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A Robot Butler and Martha Stewart Are Proof That Not Every Marketing Stunt Goes Viral

This service droid isn't the real deal

Martha Stewart tweeted a picture of her and Robot Butler.

Robot butlers just didn't quite catch on this week, even after one took a picture with Martha Stewart. It's a dream concept, and it seems ripe for a social explosion—a humanoid robot that can serve your home and discover your "deepest, darkest fears," according to the manufacturer, which constructed an elaborate digital campaign for the service droid.

However, the robot wasn't quite real and the viral marketing attempt has been a miss so far, despite the company's best efforts to create interest in this product.

The company called Robot Butler bought a sponsored article on Mashable describing its seemingly revolutionary technology. "It's designed to take over every aspect of your life," Robot Butler said.

It bought display ads and search ads that came up No. 1 if someone Googled "Robot Butler," taking consumers to a website with a mysterious video that only showed silhouettes of a robot. The spot ended with a closeup on the robot's small pad of a hand, unfolding and calling you to the future.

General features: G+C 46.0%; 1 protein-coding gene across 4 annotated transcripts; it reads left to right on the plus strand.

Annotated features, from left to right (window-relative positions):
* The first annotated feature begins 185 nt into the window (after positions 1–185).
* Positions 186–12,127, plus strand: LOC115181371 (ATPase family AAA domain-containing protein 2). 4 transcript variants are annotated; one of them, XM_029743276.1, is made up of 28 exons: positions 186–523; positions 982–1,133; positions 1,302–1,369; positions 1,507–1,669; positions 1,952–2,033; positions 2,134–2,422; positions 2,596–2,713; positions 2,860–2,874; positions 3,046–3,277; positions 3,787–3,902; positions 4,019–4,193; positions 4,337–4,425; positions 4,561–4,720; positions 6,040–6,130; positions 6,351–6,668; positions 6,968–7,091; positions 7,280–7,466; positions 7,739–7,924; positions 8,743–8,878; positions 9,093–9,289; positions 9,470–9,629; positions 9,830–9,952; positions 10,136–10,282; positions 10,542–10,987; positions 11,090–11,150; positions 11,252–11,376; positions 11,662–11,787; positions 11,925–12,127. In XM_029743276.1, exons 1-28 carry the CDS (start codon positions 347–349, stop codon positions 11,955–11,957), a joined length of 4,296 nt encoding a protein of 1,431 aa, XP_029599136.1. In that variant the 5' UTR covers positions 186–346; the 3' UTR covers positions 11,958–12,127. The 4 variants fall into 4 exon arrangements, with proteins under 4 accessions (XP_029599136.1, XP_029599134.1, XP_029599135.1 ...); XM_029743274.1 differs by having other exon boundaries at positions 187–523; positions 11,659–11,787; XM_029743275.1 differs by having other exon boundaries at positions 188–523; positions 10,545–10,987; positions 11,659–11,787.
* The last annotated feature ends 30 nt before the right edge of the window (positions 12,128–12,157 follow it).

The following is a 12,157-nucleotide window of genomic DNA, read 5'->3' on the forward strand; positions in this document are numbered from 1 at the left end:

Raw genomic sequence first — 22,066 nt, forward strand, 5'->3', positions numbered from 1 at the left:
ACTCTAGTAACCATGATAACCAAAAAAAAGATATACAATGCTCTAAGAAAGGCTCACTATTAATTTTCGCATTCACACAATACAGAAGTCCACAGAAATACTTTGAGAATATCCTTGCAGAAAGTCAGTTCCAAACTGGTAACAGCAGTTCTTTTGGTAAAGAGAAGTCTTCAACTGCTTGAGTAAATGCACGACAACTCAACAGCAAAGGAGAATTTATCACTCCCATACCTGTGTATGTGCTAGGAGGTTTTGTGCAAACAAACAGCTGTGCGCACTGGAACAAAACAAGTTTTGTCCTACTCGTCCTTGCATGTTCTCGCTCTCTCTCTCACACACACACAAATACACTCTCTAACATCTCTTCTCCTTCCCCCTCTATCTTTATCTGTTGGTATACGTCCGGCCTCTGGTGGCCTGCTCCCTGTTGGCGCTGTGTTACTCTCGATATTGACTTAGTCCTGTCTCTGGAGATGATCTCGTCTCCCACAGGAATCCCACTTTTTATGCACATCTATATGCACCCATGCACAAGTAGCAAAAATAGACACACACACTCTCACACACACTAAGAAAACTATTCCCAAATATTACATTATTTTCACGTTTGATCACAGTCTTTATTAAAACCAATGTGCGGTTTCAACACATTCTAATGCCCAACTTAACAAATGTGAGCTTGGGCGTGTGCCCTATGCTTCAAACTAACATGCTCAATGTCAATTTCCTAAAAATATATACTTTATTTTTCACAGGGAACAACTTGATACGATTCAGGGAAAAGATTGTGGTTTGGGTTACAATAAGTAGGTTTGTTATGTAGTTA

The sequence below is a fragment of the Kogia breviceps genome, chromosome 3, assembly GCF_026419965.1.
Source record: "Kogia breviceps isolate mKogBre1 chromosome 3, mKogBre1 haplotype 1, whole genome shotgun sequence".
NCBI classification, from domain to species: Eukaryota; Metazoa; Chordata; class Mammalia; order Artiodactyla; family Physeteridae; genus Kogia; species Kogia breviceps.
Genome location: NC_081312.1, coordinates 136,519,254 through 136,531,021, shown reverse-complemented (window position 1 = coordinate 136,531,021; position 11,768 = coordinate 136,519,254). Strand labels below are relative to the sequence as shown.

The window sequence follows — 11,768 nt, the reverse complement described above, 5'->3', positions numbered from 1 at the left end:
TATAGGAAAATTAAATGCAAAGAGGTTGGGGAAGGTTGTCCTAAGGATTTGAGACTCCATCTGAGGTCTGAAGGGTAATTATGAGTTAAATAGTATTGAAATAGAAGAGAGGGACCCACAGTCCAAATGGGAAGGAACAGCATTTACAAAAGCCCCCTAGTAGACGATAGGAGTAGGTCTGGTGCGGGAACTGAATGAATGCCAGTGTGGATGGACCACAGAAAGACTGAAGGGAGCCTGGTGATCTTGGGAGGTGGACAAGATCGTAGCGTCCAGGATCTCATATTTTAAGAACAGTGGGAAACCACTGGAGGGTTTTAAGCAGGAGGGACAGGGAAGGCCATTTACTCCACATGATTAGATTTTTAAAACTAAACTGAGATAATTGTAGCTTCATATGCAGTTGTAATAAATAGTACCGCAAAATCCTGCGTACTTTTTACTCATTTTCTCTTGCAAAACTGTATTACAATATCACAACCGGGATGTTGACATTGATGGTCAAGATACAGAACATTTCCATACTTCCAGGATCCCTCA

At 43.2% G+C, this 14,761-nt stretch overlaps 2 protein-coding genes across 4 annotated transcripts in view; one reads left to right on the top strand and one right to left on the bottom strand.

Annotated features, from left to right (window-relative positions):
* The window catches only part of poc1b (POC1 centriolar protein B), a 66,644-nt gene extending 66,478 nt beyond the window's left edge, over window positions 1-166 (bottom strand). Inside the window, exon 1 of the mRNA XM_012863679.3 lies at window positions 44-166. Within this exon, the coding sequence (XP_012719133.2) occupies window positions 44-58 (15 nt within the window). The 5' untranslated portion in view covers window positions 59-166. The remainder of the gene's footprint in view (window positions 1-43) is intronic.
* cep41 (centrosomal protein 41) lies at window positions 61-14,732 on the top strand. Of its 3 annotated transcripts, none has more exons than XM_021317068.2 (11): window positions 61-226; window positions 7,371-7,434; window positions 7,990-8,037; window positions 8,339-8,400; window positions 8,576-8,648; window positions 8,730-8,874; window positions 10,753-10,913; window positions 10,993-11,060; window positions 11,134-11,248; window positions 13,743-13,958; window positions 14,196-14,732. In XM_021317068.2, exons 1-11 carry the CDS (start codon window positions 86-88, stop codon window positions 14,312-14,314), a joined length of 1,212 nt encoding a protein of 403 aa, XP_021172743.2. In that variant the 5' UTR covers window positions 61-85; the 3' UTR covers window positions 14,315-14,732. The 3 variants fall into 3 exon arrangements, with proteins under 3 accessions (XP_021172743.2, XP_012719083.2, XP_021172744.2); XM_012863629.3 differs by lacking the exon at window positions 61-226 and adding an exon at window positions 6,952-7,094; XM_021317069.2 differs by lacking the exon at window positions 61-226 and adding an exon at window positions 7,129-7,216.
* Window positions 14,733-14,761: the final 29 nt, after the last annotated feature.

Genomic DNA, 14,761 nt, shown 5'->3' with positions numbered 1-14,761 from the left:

At this point, most consumers would be wondering, "What the …?" And the Robot Butler website shows a quote from Martha Stewart, who apparently played with it and tweeted a pic.

Robot Butler has a Twitter account, @robotbutlerinc, and it pretended to get tons of positive press, with one tweet claiming CNN, the BBC and HGTV rated the robot five stars. And the account kept tweeting at various media sites, thanking them for non-existent coverage.

Well, it turns out this was just a social media sensation that just didn’t catch on. There is no real Robot Butler, at least not this one, and the whole misleading campaign, was just for an app that controls home appliances.

The company behind the app and marketing was called Wink, and it did not respond to a request for comment. Wink is owned by Quirky, a New York-based company that makes Internet-connected devices for the home and other gadgets, and General Electric is an investor in Quirky.

Fortune reported today that Quirky is marketing Wink's new app with the parody marketing campaign based on the Robot Butler, and it actually has a prototype, presumably the one that caught a picture with Stewart.

The problem was there was no indication that the robot was a hoax, it was not selling out of stock as claimed, and it would not be ready for shipment to consumers, and it was not being reviewed by reputable news sources.

Google searches for "Robot Butler" now lead users to Wink.com. The Robot Butler's Twitter account has about 400 followers, and Stewart's tweet with the robot received 63 retweets.

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